Newly-released data on payroll, and earning hours from May show how easing coronavirus-related restrictions is affecting employment in Canada.
Average weekly earnings increased in May, according to the Survey of Employment, Payroll and Hours. This Statistics Canada survey provides monthly information on payroll employment, earnings and hours worked in Canada. Though it predates the pandemic, it is currently monitoring the impact of coronavirus on Canadian employment along with the Labour Force Survey.
Though the total number of employees on payroll declined 1.8%, the average weekly earnings rose 2% to $1,139 in May. Average weekly earnings are calculated by dividing total weekly earnings by the number of employees.
This gain was matched by a 2% decline in total hours worked in May compared to April. Between February and May there was a 16.9% loss in total hours worked. At the same time, average weekly hours increased slightly, bringing the average hours worked per week to just over 34.
Construction increased in payroll employment in my by 3.5% up to 28,400 in May. It was the only sector to see such gains, mainly as a result of more specialty trade contractors.
All gains in construction were seen in Quebec, where residential construction was allowed to restart in mid-April.
Employment in construction at the national level was still down about 20% compared to February.
Average weekly earnings were up 2.6% to $1,315 in the construction sector compared to May 2019.
Retail sales rose by 18.7% in May, though they are still 20% below the February level. The increase was partially seen in payroll employment.
Month over month employment losses slowed. In April the retail sector saw a loss of nearly 279,000 compared to May where about 41,800 people lost their jobs. The total hours worked in the retail trade in May rose 2.6% compared to the month before.
Certain retail industries saw payroll employment increases in May. Motor vehicle and parts dealers, and building material and garden equipment supply dealers saw about a 4% increase.
Average weekly earnings in the retail trade sector were $676 in May, up 10.5% compared with the same time last year.
Accommodation and food services were the hardest hit in May. With a 16.9% loss, reflecting 116,500 jobs, it saw the largest payroll employment decline. The sector has continued on a downward trend since February, with nearly 770,400 job losses since February, the largest variation over this period compared to all other sectors. Average weekly earnings in food services and drinking places were $447.75 in May, the lowest among all subsectors, but up 16.5% compared with May 2019.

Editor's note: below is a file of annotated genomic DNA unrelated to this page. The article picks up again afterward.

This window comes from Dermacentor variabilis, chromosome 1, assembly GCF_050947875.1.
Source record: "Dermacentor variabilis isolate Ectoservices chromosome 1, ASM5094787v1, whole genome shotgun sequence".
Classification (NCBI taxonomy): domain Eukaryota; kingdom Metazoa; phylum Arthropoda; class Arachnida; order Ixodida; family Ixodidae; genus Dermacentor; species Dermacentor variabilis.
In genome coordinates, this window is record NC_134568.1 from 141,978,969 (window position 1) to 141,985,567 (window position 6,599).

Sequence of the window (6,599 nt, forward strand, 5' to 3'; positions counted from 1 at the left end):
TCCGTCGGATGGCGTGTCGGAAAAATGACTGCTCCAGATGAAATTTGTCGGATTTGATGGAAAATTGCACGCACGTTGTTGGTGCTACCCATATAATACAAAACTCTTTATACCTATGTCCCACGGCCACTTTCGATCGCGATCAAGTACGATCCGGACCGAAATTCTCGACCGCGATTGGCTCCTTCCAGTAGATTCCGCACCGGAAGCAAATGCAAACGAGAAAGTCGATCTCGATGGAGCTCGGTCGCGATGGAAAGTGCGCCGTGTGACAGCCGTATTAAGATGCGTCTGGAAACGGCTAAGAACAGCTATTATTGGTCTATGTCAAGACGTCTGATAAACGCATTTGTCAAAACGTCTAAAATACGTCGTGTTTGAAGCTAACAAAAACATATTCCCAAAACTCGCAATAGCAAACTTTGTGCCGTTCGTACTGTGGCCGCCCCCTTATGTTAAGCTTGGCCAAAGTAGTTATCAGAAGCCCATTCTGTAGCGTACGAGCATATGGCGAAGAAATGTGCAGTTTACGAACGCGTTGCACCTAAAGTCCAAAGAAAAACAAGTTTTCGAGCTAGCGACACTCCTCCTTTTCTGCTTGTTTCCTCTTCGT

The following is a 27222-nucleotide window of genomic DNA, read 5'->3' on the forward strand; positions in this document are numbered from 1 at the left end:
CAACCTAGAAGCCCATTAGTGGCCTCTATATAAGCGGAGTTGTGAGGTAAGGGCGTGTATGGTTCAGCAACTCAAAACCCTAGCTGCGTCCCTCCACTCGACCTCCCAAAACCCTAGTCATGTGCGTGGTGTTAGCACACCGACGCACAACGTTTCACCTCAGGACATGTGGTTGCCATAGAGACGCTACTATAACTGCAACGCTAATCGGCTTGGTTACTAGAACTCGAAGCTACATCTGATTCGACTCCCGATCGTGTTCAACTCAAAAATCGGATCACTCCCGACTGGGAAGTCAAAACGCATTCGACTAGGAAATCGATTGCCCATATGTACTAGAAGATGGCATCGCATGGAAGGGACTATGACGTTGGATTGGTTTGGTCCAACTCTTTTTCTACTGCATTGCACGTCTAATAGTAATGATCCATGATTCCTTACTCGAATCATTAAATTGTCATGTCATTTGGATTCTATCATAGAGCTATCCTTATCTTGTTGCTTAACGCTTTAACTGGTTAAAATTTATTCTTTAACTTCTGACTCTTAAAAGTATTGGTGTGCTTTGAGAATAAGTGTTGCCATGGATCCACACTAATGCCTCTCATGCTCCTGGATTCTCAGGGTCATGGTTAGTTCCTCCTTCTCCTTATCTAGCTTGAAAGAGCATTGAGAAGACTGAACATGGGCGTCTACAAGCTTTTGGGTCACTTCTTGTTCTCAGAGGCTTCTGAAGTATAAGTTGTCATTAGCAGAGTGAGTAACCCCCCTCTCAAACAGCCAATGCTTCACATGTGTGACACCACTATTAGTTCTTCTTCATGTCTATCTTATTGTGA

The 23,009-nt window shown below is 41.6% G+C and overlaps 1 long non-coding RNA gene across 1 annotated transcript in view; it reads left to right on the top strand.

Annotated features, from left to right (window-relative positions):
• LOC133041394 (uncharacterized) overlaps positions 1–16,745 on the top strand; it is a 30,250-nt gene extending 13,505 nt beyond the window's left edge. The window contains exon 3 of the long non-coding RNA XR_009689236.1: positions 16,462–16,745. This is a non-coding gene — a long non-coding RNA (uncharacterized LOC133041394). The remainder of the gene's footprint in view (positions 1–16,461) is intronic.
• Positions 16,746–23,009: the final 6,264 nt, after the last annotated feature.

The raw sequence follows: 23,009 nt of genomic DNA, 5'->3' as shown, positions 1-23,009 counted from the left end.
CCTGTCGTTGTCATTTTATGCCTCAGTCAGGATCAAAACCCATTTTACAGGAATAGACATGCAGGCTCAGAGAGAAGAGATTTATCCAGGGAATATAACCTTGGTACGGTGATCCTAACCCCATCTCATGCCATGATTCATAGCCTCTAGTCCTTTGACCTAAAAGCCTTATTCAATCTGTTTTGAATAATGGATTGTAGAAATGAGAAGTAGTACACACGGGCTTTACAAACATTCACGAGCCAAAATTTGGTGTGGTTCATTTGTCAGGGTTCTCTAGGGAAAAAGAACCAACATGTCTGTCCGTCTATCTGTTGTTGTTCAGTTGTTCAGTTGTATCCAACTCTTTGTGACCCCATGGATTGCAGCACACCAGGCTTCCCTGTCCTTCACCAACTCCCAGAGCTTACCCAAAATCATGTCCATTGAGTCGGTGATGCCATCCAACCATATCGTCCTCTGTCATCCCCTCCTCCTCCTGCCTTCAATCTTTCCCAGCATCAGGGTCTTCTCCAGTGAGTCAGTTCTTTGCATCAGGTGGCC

Declines in mining, quarrying, and oil and gas extraction of 5.6%, and manufacturing of half a percentage point mostly offset the increase in construction, Statistics Canada said. Payroll employment in support activities for mining, quarrying, and oil and gas extraction declined 27.5% since February. The average weekly earnings in this industry were $1,832 down 1.8% compared with May 2019. Manufacturing saw declines in all industries, and the number of payroll employees declined 16% since February reflecting about 250,000 lost jobs.
In May, employment in the goods-producing sector was 16.7% below its February level, though the number of jobs edged up by 0.3%, or 7,300 jobs.
The arts, entertainment and recreation sector continues to see job losses. The sharp 557.7% decline from February to May was largely because of losses in the amusement, gambling and recreation industries. The performing arts, spectator sports and related industries also saw massive declines. The losses of lower-paid workers brough the average weekly earnings up 27.3% from a year earlier to $798.
The Labour Force Survey released in early July said that initial recovery in Canadian employment was sharper than previous economic downturns. The coronavirus lockdown caused employment to fall 15.7% in just two months. The 2008-2009 recession, by contrast, dropped 2.5% in nine months.
The easing of coronavirus restrictions in May and June brought the initial recovery of employment to 9.2% of February’s levels. In previous economic deflations, recovery to pre-downturn employment has taken from two to five years.
The labour force survey suggested that Canada’s labour market recovery was well underway in all provinces and most sectors in June.
Statistics Canada’s Labour Force Survey for July is expected to be available next week. The employment and payroll hours survey for June is set to be released August 27, and will provide more insights on how COVID-19 has affected Canadian employment, earnings, and hours.
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